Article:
By Quwa team
The Pakistan Air Force’s (PAF) will continue improving its ‘supporting assets’ – i.e., AEW&C, EW/ECM, data-linking, etc – to keep up with emerging technologies and regional trends. If not, then it could potentially suffer in similar ways the IAF did during Operation Swift Retort, such as a loss in wireless data link/communications quality, or weaker EW/ECM employment. Though these assets are not as tangible (or celebrated) as combat aircraft, their absence or deprecation could cause aircraft loss, and potentially, wider tactical or even strategic defeats. Likewise, original equipment manufacturers (OEMs) and militaries are less transparent about the performance and technical specifications of these assets, so one will not know how effective they truly are until an actual engagement. However, though modernizing these assets adds fiscal strain, it is more affordable to keep these systems at-par, at least for now. In fact, significant (and comparatively lower-cost) gains in this respect could lessen the pressure of acquiring new high-performance combat aircraft (read: high-cost imports). Note: those combat aircraft are still valuable, but they are far from the sole measures of air warfare capability today as they were several decades ago.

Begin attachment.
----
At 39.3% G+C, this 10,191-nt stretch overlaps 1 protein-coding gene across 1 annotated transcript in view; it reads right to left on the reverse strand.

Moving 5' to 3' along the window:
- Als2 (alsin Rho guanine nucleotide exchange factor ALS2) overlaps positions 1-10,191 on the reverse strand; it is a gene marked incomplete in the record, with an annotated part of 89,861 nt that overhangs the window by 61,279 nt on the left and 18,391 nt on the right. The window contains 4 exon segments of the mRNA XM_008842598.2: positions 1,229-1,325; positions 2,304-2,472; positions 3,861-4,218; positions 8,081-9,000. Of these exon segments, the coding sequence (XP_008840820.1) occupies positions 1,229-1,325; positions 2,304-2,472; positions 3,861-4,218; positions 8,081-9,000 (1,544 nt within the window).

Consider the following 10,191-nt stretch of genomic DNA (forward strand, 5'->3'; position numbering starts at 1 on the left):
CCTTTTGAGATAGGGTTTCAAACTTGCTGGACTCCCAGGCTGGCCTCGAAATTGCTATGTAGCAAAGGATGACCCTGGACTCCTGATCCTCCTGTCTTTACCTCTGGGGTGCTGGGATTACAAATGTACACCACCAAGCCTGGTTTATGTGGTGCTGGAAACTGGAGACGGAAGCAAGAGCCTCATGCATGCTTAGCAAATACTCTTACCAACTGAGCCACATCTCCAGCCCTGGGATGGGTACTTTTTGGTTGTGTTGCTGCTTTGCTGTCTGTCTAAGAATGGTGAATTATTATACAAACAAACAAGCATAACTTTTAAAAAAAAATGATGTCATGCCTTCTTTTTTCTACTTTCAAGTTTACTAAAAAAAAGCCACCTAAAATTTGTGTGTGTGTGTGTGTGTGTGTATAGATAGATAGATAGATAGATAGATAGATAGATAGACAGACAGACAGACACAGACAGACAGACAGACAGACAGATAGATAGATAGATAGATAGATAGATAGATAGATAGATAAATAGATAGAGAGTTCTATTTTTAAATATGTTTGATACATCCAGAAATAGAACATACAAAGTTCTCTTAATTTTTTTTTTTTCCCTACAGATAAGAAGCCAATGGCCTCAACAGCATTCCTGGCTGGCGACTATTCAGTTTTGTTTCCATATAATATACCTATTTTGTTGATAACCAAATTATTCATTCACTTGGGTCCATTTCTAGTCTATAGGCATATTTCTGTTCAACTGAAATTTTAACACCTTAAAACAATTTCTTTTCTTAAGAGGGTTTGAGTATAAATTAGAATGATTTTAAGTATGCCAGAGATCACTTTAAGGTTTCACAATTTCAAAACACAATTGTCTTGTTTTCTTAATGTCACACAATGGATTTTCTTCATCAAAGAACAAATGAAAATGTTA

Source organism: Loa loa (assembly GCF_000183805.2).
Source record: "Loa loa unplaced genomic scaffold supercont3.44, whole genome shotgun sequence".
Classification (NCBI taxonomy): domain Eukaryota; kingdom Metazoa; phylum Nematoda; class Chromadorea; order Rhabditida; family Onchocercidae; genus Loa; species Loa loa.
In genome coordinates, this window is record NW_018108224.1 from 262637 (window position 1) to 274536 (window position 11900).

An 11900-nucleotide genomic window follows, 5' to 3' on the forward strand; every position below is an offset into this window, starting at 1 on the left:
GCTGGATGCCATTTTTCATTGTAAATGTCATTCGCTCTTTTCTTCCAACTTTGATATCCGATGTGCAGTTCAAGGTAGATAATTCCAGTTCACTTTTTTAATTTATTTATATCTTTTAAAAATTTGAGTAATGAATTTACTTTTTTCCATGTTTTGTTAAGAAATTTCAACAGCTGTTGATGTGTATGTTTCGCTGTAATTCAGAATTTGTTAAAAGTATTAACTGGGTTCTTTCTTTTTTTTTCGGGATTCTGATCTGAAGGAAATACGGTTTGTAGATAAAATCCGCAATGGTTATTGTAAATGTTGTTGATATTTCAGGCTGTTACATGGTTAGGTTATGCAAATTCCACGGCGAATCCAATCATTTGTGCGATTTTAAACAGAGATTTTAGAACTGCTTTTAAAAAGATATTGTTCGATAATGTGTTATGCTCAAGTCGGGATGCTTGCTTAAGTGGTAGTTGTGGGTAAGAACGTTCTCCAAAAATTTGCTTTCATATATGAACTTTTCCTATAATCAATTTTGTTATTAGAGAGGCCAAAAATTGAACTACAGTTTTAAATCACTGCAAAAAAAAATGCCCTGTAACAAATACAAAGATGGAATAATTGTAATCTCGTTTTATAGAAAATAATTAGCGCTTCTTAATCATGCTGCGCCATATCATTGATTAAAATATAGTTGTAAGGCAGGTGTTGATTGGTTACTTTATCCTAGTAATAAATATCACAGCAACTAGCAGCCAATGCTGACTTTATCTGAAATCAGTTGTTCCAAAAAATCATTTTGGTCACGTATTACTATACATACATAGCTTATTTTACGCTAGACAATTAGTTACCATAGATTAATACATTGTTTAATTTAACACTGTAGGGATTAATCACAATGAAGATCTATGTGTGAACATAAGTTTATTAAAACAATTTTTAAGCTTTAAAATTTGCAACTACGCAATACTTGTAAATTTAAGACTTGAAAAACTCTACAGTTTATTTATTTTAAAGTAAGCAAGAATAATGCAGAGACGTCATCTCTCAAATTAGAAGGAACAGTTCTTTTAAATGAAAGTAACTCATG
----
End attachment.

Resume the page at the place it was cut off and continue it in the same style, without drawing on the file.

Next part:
For the PAF, its modernization goals for the 2020s will likely focus on the following areas: First, additional combat aircraft. This may contradict an earlier point, but ‘additional aircraft’ does not necessarily mean ‘high-cost off-the-shelf fighters,’ but rather, more JF-17 Block-IIIs and JF-17Bs (i.e., more than the 76 the PAF already has in its procurement pipeline). Second, diversification of EW/ECM assets, be it across pods for combat aircraft or dedicated, stand-off range assets like the Falcon DA20. Third, further investment in securing wireless communication/data-linking so as to mitigate enemy EW/ECM effects and ensure its reliability in contested electromagnetic environments. Fourth, training aircrews and other specialists from an early stage, and leveraging more exercises, so that the PAF can maintain and improve execution quality.